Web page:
[cryptography] US Appeals Court upholds right not to decrypt a drive

Jon Callas jon at callas.org
Sun Feb 26 14:33:46 EST 2012

On Feb 25, 2012, at 6:35 PM, James A. Donald wrote:

> Jon Callas<jon at callas.org>  writes:
> > > I've spoken to law enforcement and border control people
> > > in a country that is not the US, who told me that yeah,
> > > they know all about TrueCrypt and their assumption is that
> > > *everyone* who has TrueCrypt has a hidden volume and if
> > > they find TrueCrypt they just get straight to getting the
> > > second password. They said, "We know about that trick, and
> > > we're not stupid."
> They may assume that - but they cannot prove it.

You're assuming that they operate with the same security model that you do.

Your security model presupposes US law, to start with. I can see that in the glib comment asking if I'd ever heard of "innocent until proven guilty" -- which is a US principle. It is one that I not only have heard of, but think is is pretty darn good idea, too!

Nonetheless, it does not exist everywhere in the world, and I said this was not the US. In fact the very reason I said it wasn't the US was because I wanted to point out that objections to the story based upon US law are irrelevant. Moreover, innocent until proven guilty is interpreted differently depending on what sort of case there is. The term *proven* is context-dependent. There are different ways they prove, different burdens of proof. "Beyond reasonable doubt" and "clear and convincing evidence" are two used in criminal cases in the US. "Preponderance of evidence" is usually used in civil cases.

None of these are "plausible deniability." As I said before, this is a term of spycraft and statecraft. Usually it's used to describe how a powerful entity like a nation state can defend itself against attacks by less-powerful entities. There are forms of torture that are popular because they leave no marks on the victim and therefore give the state plausible deniability. Bureaucracies also use this technique to spread blame or leave the blame with some other person.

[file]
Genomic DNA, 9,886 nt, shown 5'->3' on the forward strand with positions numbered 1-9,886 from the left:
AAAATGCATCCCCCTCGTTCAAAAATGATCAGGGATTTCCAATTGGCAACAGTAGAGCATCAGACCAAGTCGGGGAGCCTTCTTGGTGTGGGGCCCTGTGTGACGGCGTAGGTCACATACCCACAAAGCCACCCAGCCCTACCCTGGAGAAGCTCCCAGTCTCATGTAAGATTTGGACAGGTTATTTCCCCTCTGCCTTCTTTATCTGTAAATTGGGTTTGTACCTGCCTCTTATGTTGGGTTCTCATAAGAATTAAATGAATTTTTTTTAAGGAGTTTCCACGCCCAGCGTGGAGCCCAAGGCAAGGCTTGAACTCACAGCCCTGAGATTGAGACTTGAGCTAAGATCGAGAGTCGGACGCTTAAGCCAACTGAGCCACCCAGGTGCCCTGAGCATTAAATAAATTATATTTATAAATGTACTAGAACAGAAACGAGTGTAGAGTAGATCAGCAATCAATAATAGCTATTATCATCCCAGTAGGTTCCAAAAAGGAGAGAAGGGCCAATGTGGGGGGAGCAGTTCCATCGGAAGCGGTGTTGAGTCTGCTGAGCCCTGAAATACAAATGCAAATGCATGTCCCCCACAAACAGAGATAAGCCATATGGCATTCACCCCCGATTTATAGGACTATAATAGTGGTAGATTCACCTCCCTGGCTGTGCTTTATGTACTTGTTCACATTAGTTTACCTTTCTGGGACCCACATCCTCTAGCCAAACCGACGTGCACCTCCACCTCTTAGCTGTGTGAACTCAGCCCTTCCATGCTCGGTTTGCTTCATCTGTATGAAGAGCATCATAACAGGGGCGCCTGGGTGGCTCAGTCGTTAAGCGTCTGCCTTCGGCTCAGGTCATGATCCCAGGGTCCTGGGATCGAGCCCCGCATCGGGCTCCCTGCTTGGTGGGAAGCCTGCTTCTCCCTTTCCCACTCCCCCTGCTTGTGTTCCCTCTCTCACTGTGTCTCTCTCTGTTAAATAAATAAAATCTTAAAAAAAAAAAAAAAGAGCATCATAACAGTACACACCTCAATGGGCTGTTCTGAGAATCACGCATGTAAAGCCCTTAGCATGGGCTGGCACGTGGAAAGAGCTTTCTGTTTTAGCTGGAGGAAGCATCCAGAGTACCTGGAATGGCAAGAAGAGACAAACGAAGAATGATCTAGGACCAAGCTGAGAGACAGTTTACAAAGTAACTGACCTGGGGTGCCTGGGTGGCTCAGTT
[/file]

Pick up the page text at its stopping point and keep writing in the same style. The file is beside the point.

In a number of cases involving spectacularly failed companies, the CEO has tried to stick someone else with the blame through plausible denial. Or perhaps the family and associates of a fraudster use a form of plausible denial to avoid conviction or trial. (I am not saying that using plausible means you're guilty -- it only means you don't have a better defense.) It works sometimes and doesn't work others. It didn't work for Bernie Ebbers, for example. Plausible denial combined with a lack of evidence works really well, but it's not a legal principle at all.

Most people who use the term "plausible denial," particularly us crypto people, would be better served to say "reasonable doubt." It's a better marketing term at the very least.

But anyway, back to deniable encryption and what is a language-theoretic issue.

If your security model includes technical issues and policy issues, but your attacker has different policies, then your security might fail for language-theoretic reasons.